You might have heard something about an election of some sort taking place in November. As the 2016 US presidential election approaches, it’s almost inevitable that there will be more and more chatter in the office about Hillary Clinton and Donald Trump (and maybe even Jill Stein and Gary Johnson too).
For some people, this uptick in political debate won’t matter at all. They simply don’t care about politics. But then, of course, there are those die-hard political enthusiasts who will debate point after point after point.
Rule number one: Don’t be the person who’s known for talking to everyone they encounter about politics every chance they get. In fact, you’d be wise to do your best to not talk about politics in the workplace. But if you’re increasingly confronted by colleagues who love talking politics, keep these four tips in mind:
Nobody Is Forcing You to Talk Politics
No matter how much someone might try to egg you on into political discussion, you certainly don’t have to talk about politics if you don’t want to. If a coworker begins a discussion about the upcoming election, you can always let them know that you’d prefer not to talk politics or maybe even fib and say you haven't been paying attention the race. No harm, no foul. If they’re a reasonable person, they’ll respect your boundaries.
Everyone Is Entitled to Their Own Opinion
Despite what ideologues would have you believe, there is no right or wrong answer in politics. If there were a perfect system of governance and a perfect political ideology, the world would be a much different place. If you do get into a political discussion, remember that you don’t always have to see eye to eye on every issue.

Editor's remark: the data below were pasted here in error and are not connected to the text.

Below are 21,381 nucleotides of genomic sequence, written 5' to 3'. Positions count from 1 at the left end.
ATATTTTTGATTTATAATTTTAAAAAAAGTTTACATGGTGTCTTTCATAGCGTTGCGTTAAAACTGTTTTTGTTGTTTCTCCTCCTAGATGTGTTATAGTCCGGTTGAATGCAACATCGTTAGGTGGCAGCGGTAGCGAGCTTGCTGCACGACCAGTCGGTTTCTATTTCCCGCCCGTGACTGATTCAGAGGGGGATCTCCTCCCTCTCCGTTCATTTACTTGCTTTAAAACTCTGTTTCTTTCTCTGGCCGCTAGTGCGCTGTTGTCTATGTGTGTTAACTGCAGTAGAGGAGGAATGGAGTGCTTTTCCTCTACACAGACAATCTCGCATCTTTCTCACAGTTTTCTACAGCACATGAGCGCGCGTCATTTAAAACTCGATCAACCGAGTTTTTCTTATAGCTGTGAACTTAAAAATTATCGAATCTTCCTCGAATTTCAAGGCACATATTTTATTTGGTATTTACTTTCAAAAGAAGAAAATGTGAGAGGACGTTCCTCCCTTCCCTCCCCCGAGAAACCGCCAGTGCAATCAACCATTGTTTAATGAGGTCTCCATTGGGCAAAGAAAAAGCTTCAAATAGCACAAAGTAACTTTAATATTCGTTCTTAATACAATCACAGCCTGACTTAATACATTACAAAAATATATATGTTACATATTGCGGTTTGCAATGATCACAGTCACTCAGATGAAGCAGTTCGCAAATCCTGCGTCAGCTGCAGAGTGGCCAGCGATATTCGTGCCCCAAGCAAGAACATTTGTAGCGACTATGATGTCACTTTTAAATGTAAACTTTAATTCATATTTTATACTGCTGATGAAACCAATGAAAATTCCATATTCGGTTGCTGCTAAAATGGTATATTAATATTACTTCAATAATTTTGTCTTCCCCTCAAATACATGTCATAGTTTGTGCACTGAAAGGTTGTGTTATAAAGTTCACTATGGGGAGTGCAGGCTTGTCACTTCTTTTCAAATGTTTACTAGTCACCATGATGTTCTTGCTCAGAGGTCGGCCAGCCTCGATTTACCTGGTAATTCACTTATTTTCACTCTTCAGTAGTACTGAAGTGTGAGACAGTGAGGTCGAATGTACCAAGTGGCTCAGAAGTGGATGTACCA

Keep Your Emotions in Check
Some people are incredibly passionate about politics, and there’s nothing inherently wrong about that. For whatever reason, politics is one of the taboo subjects where disagreements can often lead to behavior that’s quite frankly juvenile. In the throes of a heated debate, a person might end up saying things they regret. Do everything within your power to make sure you don’t turn into that person.
Debating Politics Isn’t Productive
You show up to work to do a job — not talk about who the better president would be. Workers who get caught up in heated political discussions aren’t exactly able to tackle their job responsibilities simultaneously. If you ever need to get out of a political conversation, remind your coworker that you’re extremely busy. Suggest you’ll finish the talk later after you tackle your work — even if you have no intention to.
If it’s at all possible, you should do your best to avoid talking about politics with your coworkers — inside the office and outside of it. Even if you’re the most talented orator of all time, you may still be unable to get your political adversaries to agree with your beliefs.
There’s no sense in diving into a heated political conversation at the workplace. Not much good can come of it. Best case? You get one person to vote for your candidate. Worst case? You create new enemies. And you don’t want a new enemy that you’ll have to face for eight hours a day, five days a week.
So keep your politics to yourself when you can. And when you’re confronted by someone else’s political beliefs, do your best to simply nod your head and smile.